This chapter explains the origin and development of life. The development of life occurred through the process of evolution. It has to be stressed, however, that evolution takes place within an ecological context. One cannot understand the development of life without referring to the interaction between the different species (both plant and animal) within a larger ecological setting. Indeed, explanations of the very origins of life refer to certain habitats, such as deep, stagnant ponds, because this is the particular ecology within which life first arose. In other words, evolution cannot be understood without reference to ecology.

In the chapter at hand the question of how life arose will be discussed in detail. This question has always fascinated man. Traditionally, humans ascribed this great mystery to divine intervention. However, it has already been shown, that the origin of the universe in general, and the earth in particular, can be explained in terms of natural "laws." The same can be said of life itself. Life is the result of the combination of special chemicals, called organic chemicals. This chapter presents some basics of organic chemistry. From these chemical beginnings, it then covers the origin of life itself. It shows that many of the organic chemicals that later came together to form actual life were already present in the primitive atmosphere of early earth.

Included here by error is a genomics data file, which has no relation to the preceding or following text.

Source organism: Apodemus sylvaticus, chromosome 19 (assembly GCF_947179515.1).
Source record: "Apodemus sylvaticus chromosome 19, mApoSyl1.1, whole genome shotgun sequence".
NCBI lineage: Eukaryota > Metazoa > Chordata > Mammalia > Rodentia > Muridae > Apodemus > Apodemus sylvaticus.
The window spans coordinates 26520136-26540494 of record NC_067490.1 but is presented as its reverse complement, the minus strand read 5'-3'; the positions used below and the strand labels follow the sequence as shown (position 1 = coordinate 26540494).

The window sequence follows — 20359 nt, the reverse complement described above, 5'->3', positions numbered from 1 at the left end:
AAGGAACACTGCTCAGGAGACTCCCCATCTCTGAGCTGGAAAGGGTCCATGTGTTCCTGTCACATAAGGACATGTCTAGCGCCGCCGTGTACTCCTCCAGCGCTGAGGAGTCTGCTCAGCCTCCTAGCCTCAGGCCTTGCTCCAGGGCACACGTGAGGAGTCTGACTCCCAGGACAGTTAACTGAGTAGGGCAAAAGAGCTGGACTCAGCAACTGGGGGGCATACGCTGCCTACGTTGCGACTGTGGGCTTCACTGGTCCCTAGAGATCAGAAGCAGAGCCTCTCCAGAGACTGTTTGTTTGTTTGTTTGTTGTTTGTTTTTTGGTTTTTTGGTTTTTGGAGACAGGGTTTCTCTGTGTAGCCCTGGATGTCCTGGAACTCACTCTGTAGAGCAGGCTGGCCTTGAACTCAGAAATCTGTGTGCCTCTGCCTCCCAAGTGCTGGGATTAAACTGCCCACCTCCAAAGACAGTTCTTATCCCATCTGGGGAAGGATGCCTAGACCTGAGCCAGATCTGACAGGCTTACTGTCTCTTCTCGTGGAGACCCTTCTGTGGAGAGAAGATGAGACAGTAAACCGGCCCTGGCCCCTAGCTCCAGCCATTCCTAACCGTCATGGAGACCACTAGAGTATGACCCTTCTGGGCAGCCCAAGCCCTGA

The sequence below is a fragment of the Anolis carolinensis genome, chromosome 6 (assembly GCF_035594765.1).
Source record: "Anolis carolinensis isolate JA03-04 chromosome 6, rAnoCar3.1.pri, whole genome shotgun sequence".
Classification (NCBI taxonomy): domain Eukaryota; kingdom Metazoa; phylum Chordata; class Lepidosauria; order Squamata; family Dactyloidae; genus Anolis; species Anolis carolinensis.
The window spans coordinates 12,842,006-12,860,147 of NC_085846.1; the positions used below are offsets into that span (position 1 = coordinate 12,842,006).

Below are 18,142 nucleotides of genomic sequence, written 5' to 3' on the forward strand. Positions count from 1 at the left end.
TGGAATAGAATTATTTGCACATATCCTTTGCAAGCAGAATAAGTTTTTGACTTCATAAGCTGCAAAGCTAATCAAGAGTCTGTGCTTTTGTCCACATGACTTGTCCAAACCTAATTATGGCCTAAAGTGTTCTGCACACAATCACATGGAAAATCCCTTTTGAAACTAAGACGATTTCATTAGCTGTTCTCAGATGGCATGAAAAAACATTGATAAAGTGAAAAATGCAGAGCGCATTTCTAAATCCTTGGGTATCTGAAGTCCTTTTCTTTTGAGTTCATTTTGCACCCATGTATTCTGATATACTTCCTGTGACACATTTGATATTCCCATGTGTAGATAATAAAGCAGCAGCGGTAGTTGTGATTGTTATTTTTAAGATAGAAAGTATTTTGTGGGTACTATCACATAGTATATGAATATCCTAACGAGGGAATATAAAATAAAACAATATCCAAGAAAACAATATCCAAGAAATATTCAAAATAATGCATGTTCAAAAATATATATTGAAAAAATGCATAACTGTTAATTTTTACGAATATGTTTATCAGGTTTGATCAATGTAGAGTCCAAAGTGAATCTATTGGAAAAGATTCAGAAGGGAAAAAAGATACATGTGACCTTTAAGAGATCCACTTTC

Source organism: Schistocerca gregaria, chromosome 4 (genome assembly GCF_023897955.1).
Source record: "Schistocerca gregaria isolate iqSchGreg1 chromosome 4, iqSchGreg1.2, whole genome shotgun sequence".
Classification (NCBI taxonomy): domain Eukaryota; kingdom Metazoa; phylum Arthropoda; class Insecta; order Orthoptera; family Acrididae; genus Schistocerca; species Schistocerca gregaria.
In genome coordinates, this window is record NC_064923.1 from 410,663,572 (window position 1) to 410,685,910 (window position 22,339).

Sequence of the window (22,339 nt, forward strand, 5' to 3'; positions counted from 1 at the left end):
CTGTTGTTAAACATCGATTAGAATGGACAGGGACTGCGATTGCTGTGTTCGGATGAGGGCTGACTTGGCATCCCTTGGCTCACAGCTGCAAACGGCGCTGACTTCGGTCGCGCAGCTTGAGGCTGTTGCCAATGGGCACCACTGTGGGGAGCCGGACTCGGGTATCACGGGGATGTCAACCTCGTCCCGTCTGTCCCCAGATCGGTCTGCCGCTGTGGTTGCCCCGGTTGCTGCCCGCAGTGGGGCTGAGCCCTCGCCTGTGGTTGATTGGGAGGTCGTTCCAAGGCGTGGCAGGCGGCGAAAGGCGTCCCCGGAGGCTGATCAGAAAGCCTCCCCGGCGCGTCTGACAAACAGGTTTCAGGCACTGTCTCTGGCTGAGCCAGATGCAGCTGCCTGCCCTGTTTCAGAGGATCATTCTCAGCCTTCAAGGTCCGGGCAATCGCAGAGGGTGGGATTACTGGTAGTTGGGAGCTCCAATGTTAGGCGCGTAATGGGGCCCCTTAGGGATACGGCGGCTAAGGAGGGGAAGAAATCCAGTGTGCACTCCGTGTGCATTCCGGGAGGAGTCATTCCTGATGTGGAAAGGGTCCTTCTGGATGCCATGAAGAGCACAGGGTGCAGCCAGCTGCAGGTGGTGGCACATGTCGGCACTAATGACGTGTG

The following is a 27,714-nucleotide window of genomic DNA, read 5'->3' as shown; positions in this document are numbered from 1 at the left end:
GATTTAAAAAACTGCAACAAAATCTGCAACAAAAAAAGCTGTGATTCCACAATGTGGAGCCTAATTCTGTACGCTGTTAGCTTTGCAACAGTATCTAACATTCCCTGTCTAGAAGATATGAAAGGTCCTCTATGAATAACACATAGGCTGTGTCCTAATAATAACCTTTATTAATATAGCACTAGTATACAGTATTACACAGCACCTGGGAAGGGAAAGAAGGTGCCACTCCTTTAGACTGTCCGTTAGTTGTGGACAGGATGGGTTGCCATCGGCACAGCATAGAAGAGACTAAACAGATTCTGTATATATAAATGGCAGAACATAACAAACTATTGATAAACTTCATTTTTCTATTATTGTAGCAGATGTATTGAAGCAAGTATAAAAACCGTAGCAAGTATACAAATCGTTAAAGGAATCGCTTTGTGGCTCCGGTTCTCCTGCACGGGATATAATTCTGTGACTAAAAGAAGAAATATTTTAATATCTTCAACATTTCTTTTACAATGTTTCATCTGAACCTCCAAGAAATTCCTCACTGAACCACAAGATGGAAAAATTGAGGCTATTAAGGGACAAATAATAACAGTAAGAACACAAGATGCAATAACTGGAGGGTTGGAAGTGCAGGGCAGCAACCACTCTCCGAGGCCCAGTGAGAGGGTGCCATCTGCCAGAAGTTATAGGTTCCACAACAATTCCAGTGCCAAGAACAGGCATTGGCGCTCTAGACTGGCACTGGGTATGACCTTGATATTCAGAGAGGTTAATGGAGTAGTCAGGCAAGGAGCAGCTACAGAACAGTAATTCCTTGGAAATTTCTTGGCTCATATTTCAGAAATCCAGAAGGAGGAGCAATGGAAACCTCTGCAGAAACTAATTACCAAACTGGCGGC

There are several important ways in which biologists approach the study of living matter. Three of the most important ways are evolution, systematics, and ecology. The approach taken in the following chapters of this half of the book takes all three approaches. However, systematics will not be gone into in depth because of the brevity of space and the difficulty of the subject. Suffice it to say, however, that systematists primarily use the reproductive functions to classify species into kingdoms, phyla, orders, families, and genera.

Organic Chemistry

Early scientists discovered that carbon compounds behave differently than the compounds of other elements. Carbon forms particularly strong bonds that persist in the presence of water and oxygen. Carbon also forms very strong bonds with itself.